The World Health Organization has just declared that we are in the midst of a worldwide pandemic. That’s way too big a concept for me to wrap my brain around and I can feel the tentacles of denial slip-sliding across the wavy stuff in my mind.

Then today, it got real.

My ukulele group, The CC Strummers, is one of many classes offered by The Culver City Senior Center. This morning word came down from on high that this bustling nexus of activity will close indefinitely and all the classes are cancelled.

Just when The CC Strummers need our weekly dose of “music therapy” more than ever, poof, it’s gone. Of course, they—the city officials and fire department—are acting out of an abundance of caution. The folks who hang at the Senior Center are…well…seniors. And if we believe the news about the Coronavirus, older folks are especially vulnerable. Above all we want to keep our rental-bodies healthy.

But what about our hearts? What about the “intangibles” that bring and bind us together in community? That give us comfort and a sense of belonging, especially during this time of stunning uncertainty. How do you “cancel” that?

So on this day, as the stock market continues its dramatic descent and the talking heads predict that the worst is yet to come, a team of CC Strummers and I carpool to UCLA Mattel Children’s Hospital to sing for the kids and give ukuleles away.

In my experience, music therapy is a mutual blessing, for the giver and receiver. We sing for kids and families and teach some parents how to strum Row Row Row Your Boat. But today, what strikes me the most is how desperately we need to feel okay right now, reassured that goodness exists and that it flows abundantly from a heart that is cracked open, even just a little. A heart that is open to ALL the weather patterns in life.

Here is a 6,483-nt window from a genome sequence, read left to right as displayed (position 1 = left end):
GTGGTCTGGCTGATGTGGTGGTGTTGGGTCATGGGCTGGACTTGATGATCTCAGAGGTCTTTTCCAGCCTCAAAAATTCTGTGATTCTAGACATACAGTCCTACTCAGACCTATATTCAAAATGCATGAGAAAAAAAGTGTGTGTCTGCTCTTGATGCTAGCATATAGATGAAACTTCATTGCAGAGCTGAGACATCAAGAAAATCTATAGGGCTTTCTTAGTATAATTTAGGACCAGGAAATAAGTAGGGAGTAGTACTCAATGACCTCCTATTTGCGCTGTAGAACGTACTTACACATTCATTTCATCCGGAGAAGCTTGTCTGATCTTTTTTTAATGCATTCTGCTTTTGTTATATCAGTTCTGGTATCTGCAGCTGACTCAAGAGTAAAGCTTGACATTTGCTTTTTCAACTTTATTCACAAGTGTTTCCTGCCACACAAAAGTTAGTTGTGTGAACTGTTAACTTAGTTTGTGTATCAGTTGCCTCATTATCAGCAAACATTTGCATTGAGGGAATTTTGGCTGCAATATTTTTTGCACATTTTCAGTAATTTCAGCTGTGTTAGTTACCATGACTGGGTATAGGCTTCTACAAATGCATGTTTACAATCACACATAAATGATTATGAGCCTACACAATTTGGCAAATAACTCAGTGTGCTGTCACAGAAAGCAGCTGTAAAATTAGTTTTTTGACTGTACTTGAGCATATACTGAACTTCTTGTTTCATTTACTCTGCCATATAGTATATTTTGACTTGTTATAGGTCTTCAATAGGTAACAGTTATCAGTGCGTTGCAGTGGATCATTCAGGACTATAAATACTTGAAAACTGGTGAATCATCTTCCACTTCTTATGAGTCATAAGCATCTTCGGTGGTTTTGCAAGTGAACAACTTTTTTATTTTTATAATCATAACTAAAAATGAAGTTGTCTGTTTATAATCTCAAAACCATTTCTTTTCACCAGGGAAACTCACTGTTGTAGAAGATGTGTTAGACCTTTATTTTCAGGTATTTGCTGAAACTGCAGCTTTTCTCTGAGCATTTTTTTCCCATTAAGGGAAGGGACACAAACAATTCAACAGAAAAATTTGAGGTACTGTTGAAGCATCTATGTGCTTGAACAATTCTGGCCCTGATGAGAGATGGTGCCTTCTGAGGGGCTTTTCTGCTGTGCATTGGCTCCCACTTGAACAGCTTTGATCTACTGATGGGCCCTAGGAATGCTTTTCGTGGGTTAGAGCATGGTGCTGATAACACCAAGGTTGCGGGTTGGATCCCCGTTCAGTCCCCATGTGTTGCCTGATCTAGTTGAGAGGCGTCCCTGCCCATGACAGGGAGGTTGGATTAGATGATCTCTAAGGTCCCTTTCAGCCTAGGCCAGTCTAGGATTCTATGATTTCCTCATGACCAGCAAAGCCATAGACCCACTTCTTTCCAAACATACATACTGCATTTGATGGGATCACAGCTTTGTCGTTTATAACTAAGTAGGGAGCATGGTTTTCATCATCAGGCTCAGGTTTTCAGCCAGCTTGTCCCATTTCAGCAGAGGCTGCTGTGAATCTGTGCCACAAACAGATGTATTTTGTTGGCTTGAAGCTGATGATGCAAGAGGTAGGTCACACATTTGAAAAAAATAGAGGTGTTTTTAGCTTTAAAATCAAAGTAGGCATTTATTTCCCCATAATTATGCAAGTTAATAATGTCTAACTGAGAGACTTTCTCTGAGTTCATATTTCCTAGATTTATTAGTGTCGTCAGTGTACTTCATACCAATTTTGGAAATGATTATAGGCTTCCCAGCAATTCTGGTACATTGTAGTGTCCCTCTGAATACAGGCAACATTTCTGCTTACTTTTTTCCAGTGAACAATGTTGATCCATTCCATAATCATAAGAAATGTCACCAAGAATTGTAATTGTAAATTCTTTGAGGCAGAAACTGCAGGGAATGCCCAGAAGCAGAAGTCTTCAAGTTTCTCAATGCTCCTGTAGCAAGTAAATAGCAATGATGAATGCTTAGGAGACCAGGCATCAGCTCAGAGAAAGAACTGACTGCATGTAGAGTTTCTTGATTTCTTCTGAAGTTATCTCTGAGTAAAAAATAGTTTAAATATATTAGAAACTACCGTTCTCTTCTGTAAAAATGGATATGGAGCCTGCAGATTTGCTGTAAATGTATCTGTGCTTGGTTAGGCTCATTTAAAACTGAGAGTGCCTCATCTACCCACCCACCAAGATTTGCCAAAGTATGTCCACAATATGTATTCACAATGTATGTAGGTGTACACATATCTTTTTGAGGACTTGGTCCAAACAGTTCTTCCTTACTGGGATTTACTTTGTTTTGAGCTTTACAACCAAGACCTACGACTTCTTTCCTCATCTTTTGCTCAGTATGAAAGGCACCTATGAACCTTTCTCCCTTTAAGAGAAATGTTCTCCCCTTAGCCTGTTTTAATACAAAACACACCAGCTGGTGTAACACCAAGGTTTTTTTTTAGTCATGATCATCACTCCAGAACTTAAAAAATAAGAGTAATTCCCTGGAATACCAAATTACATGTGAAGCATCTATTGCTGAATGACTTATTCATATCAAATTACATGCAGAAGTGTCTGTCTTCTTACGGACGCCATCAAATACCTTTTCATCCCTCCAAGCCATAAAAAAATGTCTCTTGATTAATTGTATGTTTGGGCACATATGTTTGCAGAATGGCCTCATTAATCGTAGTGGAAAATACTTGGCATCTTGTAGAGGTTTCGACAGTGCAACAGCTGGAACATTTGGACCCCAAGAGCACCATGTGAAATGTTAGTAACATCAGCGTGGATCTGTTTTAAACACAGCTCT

After our rounds we grab the next elevator…going down. Like the Titanic. Here we are… A busy student, distracted visitor, weary staff, and now, us—six senior citizens—who suddenly and inexplicably break into song. In the time it takes to go from the 5th floor to the lobby we sing a quicky version of “Don’t Worry, Be Happy.” Our fellow elevator mates stare wide-eyed at first, then begin to smile. I can feel how music kind of changes the subject. It pulls us out of our heads and into the here and now. People wake up. For a moment… One young woman exclaims “you have made my day.” The whole elevator ride is something of a miracle, if you ask me.

Back in the 1990’s, country singer Kathy Mattea recorded a song called Standing Knee Deep in a River and Dying of Thirst. Here are some of the lyrics:

So the sidewalk is crowded, the city goes by.
And I rush through another day.
And a world full of strangers turn their eyes to me.
But I just look the other way.

They roll by just like water.
And I guess we never learn.
Go through life parched and empty.
Standing knee deep in a river and dying of thirst.

Seven people holding ukuleles at a hospital building
Left to right: Bill, Linda, Keith, Michael, Barbara, Jenna B. (the music therapist) and Cali.

Today at Mattel, we don’t look the other way. We do what we do. We witness the power of music to quench the thirst of those around us. To sate our own. I guess what I am saying is that there are a thousand little moments in the day when we can choose to smile at a stranger, hold the door open for a harried mother, we can pull our ukulele out of its case and play. And sing.

The scary virus is too big for me to comprehend, the chaos in the world is overwhelming. The level of deception and lies and nasty trolling boggles my mind. But there is something I can do, in the trenches of my everyday life. Be kind and offer someone a drink of water. Enough for two.

During our drive to UCLA, we commiserate about the run on toilet paper at the local Costco. I mean, what else is there to talk about? Bill, who grew up in rural Northern California, describes his formative years when the family shared the outhouse in the backyard. Toilet paper? That’s for babies. They kept an old Sears Catalogue at the ready and tore off a sheet. As needed.

Please CLICK HERE to visit The CC Strummers Facebook Page and view our Carpool Ukulele and videos of this visit.
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The CC Strummers just had our last class.  For a while…  We ended with “Don’t Worry, Be Happy.”  Featuring ukuleles and kazoos.  CLICK HERE to watch.

And dear ones, take care of yourselves…